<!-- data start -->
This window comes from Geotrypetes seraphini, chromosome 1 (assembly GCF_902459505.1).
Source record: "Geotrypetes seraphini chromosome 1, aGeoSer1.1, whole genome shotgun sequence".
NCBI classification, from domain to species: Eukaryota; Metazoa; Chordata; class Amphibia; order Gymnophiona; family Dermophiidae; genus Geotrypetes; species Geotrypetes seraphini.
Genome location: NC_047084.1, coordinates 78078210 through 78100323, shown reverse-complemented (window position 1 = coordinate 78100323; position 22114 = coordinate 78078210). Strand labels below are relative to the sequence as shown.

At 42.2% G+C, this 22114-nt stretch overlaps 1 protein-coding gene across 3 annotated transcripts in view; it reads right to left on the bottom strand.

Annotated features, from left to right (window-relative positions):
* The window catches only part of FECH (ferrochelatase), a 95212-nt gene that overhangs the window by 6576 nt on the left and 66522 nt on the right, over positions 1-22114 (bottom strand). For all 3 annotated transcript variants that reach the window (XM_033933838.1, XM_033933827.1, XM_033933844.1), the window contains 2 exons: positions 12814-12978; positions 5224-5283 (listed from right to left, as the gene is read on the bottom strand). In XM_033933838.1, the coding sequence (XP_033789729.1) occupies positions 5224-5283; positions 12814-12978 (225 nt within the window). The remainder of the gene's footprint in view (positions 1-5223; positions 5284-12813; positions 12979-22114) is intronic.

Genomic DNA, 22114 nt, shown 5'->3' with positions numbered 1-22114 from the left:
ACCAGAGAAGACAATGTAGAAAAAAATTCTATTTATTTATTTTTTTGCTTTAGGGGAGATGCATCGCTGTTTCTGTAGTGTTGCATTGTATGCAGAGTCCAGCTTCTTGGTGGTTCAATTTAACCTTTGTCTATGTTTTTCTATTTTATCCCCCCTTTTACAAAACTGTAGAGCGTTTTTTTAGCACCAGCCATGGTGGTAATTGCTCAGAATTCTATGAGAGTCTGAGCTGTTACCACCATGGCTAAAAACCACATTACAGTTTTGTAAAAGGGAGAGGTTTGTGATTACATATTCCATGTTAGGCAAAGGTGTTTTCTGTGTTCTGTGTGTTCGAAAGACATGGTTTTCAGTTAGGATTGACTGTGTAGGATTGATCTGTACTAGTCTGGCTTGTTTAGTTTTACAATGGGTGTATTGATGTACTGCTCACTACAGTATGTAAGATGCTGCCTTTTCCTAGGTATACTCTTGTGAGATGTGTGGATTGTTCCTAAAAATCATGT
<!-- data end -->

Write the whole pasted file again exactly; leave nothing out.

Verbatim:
This window comes from Geotrypetes seraphini, chromosome 1 (assembly GCF_902459505.1).
Source record: "Geotrypetes seraphini chromosome 1, aGeoSer1.1, whole genome shotgun sequence".
NCBI classification, from domain to species: Eukaryota; Metazoa; Chordata; class Amphibia; order Gymnophiona; family Dermophiidae; genus Geotrypetes; species Geotrypetes seraphini.
Genome location: NC_047084.1, coordinates 78078210 through 78100323, shown reverse-complemented (window position 1 = coordinate 78100323; position 22114 = coordinate 78078210). Strand labels below are relative to the sequence as shown.

At 42.2% G+C, this 22114-nt stretch overlaps 1 protein-coding gene across 3 annotated transcripts in view; it reads right to left on the bottom strand.

Annotated features, from left to right (window-relative positions):
* The window catches only part of FECH (ferrochelatase), a 95212-nt gene that overhangs the window by 6576 nt on the left and 66522 nt on the right, over positions 1-22114 (bottom strand). For all 3 annotated transcript variants that reach the window (XM_033933838.1, XM_033933827.1, XM_033933844.1), the window contains 2 exons: positions 12814-12978; positions 5224-5283 (listed from right to left, as the gene is read on the bottom strand). In XM_033933838.1, the coding sequence (XP_033789729.1) occupies positions 5224-5283; positions 12814-12978 (225 nt within the window). The remainder of the gene's footprint in view (positions 1-5223; positions 5284-12813; positions 12979-22114) is intronic.

Genomic DNA, 22114 nt, shown 5'->3' with positions numbered 1-22114 from the left:
ACCAGAGAAGACAATGTAGAAAAAAATTCTATTTATTTATTTTTTTGCTTTAGGGGAGATGCATCGCTGTTTCTGTAGTGTTGCATTGTATGCAGAGTCCAGCTTCTTGGTGGTTCAATTTAACCTTTGTCTATGTTTTTCTATTTTATCCCCCCTTTTACAAAACTGTAGAGCGTTTTTTTAGCACCAGCCATGGTGGTAATTGCTCAGAATTCTATGAGAGTCTGAGCTGTTACCACCATGGCTAAAAACCACATTACAGTTTTGTAAAAGGGAGAGGTTTGTGATTACATATTCCATGTTAGGCAAAGGTGTTTTCTGTGTTCTGTGTGTTCGAAAGACATGGTTTTCAGTTAGGATTGACTGTGTAGGATTGATCTGTACTAGTCTGGCTTGTTTAGTTTTACAATGGGTGTATTGATGTACTGCTCACTACAGTATGTAAGATGCTGCCTTTTCCTAGGTATACTCTTGTGAGATGTGTGGATTGTTCCTAAAAATCATGT